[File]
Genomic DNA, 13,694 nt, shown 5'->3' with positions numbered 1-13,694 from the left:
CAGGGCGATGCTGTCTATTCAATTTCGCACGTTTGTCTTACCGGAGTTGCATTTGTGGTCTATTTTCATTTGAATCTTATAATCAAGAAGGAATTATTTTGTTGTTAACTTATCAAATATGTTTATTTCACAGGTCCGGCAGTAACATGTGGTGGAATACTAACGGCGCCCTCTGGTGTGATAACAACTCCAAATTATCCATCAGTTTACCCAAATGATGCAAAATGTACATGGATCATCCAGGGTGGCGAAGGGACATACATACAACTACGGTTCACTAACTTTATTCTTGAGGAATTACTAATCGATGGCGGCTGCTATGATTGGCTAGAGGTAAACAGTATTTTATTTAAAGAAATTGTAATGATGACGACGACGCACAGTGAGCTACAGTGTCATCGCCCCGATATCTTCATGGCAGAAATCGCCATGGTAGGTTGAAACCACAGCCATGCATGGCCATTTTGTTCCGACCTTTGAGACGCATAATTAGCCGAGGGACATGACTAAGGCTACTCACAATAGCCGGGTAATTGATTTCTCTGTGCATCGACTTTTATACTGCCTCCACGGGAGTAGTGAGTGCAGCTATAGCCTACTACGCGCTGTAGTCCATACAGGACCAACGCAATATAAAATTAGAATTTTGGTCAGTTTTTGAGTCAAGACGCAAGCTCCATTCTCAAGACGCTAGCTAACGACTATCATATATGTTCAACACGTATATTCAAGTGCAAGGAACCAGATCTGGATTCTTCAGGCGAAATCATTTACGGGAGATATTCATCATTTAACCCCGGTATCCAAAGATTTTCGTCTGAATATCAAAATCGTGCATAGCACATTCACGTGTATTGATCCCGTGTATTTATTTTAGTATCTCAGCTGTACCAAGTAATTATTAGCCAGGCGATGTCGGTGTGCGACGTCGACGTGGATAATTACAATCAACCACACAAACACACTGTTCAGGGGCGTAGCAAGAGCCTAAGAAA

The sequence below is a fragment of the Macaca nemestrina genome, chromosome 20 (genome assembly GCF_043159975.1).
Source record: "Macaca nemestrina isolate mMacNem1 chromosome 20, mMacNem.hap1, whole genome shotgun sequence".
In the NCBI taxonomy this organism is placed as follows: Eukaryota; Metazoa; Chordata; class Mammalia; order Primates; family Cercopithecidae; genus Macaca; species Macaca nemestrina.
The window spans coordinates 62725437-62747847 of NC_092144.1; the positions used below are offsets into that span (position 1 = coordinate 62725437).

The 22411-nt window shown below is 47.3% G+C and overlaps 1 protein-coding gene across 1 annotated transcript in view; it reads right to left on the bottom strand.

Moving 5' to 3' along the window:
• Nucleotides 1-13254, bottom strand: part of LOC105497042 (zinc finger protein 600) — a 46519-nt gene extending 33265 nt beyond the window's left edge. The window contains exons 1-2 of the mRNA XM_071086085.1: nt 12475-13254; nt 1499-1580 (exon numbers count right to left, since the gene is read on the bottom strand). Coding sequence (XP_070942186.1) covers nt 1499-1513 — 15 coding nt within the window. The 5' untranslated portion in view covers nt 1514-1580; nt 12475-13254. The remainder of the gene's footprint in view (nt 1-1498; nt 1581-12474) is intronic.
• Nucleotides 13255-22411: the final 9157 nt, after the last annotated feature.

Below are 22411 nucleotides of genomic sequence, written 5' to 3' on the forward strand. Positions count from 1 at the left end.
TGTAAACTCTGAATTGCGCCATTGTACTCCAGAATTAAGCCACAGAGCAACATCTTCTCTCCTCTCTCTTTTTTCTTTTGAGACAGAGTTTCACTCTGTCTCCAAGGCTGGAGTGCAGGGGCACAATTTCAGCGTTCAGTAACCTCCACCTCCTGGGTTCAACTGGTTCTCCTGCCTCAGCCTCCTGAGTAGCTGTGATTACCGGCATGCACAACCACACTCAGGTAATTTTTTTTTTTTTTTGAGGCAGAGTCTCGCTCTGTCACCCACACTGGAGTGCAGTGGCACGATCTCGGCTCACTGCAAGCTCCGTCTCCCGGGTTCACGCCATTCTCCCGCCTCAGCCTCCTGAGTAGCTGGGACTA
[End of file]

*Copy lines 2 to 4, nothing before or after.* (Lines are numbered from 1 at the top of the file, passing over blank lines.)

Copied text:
CAGGGCGATGCTGTCTATTCAATTTCGCACGTTTGTCTTACCGGAGTTGCATTTGTGGTCTATTTTCATTTGAATCTTATAATCAAGAAGGAATTATTTTGTTGTTAACTTATCAAATATGTTTATTTCACAGGTCCGGCAGTAACATGTGGTGGAATACTAACGGCGCCCTCTGGTGTGATAACAACTCCAAATTATCCATCAGTTTACCCAAATGATGCAAAATGTACATGGATCATCCAGGGTGGCGAAGGGACATACATACAACTACGGTTCACTAACTTTATTCTTGAGGAATTACTAATCGATGGCGGCTGCTATGATTGGCTAGAGGTAAACAGTATTTTATTTAAAGAAATTGTAATGATGACGACGACGCACAGTGAGCTACAGTGTCATCGCCCCGATATCTTCATGGCAGAAATCGCCATGGTAGGTTGAAACCACAGCCATGCATGGCCATTTTGTTCCGACCTTTGAGACGCATAATTAGCCGAGGGACATGACTAAGGCTACTCACAATAGCCGGGTAATTGATTTCTCTGTGCATCGACTTTTATACTGCCTCCACGGGAGTAGTGAGTGCAGCTATAGCCTACTACGCGCTGTAGTCCATACAGGACCAACGCAATATAAAATTAGAATTTTGGTCAGTTTTTGAGTCAAGACGCAAGCTCCATTCTCAAGACGCTAGCTAACGACTATCATATATGTTCAACACGTATATTCAAGTGCAAGGAACCAGATCTGGATTCTTCAGGCGAAATCATTTACGGGAGATATTCATCATTTAACCCCGGTATCCAAAGATTTTCGTCTGAATATCAAAATCGTGCATAGCACATTCACGTGTATTGATCCCGTGTATTTATTTTAGTATCTCAGCTGTACCAAGTAATTATTAGCCAGGCGATGTCGGTGTGCGACGTCGACGTGGATAATTACAATCAACCACACAAACACACTGTTCAGGGGCGTAGCAAGAGCCTAAGAAA

The sequence below is a fragment of the Macaca nemestrina genome, chromosome 20 (genome assembly GCF_043159975.1).
Source record: "Macaca nemestrina isolate mMacNem1 chromosome 20, mMacNem.hap1, whole genome shotgun sequence".